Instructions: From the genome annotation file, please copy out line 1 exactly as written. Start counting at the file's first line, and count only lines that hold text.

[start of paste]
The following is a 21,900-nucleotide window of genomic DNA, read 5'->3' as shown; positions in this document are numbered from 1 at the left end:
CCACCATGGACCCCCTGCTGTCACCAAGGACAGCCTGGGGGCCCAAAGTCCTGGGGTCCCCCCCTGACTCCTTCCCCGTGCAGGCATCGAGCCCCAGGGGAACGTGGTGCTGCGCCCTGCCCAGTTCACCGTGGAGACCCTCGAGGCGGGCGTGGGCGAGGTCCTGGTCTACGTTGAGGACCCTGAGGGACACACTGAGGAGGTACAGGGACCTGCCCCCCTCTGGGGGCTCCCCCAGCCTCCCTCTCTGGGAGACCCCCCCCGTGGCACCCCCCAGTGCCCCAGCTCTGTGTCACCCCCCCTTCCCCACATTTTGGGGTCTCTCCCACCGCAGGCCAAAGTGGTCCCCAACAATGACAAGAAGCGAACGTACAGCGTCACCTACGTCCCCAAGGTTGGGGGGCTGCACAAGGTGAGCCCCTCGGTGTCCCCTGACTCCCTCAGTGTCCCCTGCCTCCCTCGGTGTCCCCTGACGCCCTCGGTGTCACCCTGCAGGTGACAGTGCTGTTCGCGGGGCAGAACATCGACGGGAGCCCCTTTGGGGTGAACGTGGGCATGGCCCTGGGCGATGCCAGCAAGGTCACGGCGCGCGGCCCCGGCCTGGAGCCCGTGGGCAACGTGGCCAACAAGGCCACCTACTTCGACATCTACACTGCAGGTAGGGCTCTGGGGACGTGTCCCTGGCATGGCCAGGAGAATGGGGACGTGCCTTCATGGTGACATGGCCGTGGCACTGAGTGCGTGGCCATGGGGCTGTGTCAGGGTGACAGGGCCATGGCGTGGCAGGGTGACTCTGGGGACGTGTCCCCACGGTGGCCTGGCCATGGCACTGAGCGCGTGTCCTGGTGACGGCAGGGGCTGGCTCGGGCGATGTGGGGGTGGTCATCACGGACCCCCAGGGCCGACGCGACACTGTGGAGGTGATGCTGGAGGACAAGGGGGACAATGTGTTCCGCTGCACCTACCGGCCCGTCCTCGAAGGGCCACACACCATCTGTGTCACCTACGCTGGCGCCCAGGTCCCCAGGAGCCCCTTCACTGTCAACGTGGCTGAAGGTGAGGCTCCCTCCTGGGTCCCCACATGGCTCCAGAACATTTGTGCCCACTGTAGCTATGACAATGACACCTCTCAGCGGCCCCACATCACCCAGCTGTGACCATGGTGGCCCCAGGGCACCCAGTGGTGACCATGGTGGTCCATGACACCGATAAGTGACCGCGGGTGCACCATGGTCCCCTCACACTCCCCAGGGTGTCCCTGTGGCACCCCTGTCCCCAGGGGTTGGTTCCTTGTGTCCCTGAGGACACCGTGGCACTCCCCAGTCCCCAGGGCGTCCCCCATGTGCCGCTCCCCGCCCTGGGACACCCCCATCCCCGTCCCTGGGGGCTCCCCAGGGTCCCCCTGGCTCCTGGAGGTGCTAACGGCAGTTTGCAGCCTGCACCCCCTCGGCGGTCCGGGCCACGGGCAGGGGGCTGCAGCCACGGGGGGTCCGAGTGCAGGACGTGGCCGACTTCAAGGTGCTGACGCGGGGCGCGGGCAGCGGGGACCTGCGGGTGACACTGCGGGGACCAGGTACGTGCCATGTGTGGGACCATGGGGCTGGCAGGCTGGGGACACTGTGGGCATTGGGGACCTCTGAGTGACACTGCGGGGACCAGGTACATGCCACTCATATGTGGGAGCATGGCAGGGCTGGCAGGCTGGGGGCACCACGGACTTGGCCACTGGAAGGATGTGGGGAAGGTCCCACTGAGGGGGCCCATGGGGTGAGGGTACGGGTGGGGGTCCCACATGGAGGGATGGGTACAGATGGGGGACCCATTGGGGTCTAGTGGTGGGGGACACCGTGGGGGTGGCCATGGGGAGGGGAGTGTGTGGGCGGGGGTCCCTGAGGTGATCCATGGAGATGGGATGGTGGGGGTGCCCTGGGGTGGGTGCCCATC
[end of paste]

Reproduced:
The following is a 21,900-nucleotide window of genomic DNA, read 5'->3' as shown; positions in this document are numbered from 1 at the left end: